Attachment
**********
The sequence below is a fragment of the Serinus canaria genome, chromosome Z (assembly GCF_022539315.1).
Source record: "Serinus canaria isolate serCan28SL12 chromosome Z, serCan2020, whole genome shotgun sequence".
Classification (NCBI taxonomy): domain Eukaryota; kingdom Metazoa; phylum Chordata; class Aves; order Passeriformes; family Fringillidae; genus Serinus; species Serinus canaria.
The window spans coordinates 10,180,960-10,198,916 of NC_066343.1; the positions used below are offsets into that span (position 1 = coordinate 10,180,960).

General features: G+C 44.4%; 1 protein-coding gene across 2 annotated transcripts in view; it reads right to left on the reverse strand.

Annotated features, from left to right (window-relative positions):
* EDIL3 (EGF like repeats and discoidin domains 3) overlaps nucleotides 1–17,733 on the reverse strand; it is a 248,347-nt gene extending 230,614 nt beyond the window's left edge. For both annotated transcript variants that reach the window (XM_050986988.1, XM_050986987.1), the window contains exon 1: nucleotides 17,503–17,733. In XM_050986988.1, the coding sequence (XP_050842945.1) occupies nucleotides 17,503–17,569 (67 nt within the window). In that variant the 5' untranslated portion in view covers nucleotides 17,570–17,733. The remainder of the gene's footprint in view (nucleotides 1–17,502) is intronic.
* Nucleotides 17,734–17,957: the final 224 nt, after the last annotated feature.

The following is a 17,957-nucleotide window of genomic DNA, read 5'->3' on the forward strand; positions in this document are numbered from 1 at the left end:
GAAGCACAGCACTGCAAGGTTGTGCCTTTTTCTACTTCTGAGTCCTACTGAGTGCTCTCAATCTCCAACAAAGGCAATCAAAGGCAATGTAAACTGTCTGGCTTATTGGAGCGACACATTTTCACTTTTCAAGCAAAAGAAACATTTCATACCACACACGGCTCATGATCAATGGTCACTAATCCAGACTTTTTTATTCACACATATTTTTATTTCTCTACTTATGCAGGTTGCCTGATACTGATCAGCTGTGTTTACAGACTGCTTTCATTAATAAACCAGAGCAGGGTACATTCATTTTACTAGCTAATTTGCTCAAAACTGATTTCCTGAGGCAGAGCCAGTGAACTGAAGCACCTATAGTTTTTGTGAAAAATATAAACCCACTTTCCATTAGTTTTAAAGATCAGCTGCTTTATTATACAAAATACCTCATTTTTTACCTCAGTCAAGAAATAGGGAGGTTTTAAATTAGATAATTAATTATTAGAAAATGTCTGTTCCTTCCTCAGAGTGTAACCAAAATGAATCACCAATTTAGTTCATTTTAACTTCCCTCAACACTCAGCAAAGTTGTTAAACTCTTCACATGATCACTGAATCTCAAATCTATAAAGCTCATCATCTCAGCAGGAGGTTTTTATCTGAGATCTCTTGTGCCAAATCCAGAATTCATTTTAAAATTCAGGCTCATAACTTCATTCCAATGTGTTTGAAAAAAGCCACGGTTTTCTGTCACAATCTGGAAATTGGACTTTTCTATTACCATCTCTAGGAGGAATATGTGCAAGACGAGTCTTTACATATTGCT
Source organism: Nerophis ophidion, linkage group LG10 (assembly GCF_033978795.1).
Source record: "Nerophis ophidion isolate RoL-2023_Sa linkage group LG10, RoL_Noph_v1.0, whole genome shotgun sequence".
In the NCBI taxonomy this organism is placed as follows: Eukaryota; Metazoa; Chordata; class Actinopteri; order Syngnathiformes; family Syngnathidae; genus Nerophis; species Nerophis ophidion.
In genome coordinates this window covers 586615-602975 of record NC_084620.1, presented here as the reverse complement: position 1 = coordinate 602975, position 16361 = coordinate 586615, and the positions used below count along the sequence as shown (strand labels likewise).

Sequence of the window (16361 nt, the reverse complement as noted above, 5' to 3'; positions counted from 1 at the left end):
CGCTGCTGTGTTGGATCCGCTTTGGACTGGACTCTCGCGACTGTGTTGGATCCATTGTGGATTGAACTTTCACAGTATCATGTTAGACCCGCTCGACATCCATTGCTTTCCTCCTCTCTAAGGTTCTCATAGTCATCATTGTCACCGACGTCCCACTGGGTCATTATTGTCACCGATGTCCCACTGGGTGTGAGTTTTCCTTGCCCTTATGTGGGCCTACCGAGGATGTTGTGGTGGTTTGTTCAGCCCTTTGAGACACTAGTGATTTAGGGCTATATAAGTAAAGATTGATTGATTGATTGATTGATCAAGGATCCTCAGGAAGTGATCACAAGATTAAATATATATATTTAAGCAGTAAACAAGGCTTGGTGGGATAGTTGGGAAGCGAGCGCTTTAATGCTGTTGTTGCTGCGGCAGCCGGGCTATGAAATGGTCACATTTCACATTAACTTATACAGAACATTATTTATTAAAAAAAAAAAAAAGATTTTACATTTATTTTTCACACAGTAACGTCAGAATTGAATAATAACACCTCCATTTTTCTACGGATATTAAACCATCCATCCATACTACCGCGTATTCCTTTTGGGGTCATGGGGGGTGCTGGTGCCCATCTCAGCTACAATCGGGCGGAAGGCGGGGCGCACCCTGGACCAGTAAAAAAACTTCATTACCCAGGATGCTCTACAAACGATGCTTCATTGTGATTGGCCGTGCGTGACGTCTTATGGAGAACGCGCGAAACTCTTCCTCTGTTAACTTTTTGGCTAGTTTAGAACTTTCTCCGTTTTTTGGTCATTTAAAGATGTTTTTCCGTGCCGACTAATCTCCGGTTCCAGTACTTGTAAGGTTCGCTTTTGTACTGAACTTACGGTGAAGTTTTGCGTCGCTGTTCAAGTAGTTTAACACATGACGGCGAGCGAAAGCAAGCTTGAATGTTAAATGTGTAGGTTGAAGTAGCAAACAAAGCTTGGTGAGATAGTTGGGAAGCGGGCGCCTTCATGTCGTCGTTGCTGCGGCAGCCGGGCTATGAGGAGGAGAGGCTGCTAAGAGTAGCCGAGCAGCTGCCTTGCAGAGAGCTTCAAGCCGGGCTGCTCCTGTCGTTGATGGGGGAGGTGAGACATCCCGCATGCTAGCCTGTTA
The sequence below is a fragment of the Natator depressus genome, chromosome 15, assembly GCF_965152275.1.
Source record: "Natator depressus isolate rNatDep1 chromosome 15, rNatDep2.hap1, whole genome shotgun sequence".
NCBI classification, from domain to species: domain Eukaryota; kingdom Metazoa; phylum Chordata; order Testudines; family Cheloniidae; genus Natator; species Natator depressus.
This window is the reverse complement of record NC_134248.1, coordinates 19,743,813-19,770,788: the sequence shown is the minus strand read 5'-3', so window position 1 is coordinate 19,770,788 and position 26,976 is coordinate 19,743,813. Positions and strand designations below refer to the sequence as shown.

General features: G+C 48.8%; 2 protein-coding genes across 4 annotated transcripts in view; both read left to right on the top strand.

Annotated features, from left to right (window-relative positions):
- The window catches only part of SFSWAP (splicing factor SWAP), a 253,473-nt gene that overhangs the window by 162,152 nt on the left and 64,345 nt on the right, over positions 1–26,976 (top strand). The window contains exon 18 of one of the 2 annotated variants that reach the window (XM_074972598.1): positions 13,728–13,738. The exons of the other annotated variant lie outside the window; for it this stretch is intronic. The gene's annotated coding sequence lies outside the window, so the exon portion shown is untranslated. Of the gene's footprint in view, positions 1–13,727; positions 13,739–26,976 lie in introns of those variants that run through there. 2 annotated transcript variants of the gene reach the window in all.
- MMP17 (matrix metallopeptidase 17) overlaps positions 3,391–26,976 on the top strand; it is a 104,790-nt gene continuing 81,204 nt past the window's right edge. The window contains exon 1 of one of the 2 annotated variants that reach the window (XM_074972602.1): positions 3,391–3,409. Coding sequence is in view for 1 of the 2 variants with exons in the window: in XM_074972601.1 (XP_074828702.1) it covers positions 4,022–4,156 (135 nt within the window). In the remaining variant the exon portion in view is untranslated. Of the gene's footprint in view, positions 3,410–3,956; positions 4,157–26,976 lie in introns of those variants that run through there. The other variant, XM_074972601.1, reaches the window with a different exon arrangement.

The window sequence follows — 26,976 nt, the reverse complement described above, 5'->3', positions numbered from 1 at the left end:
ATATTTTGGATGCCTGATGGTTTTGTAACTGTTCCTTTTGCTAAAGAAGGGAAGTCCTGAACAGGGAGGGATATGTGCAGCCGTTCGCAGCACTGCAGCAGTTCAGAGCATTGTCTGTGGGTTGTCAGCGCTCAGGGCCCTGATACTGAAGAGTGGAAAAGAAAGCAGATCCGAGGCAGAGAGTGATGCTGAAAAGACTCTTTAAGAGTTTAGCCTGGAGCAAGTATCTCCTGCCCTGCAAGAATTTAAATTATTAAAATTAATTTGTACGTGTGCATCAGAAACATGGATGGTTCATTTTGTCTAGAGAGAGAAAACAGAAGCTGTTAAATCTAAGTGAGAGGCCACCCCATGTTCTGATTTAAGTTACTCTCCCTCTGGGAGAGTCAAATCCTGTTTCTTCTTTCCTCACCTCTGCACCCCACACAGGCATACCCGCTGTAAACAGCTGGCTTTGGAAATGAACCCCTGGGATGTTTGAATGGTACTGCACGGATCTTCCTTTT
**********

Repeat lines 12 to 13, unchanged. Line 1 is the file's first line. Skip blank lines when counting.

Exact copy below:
Source record: "Nerophis ophidion isolate RoL-2023_Sa linkage group LG10, RoL_Noph_v1.0, whole genome shotgun sequence".
In the NCBI taxonomy this organism is placed as follows: Eukaryota; Metazoa; Chordata; class Actinopteri; order Syngnathiformes; family Syngnathidae; genus Nerophis; species Nerophis ophidion.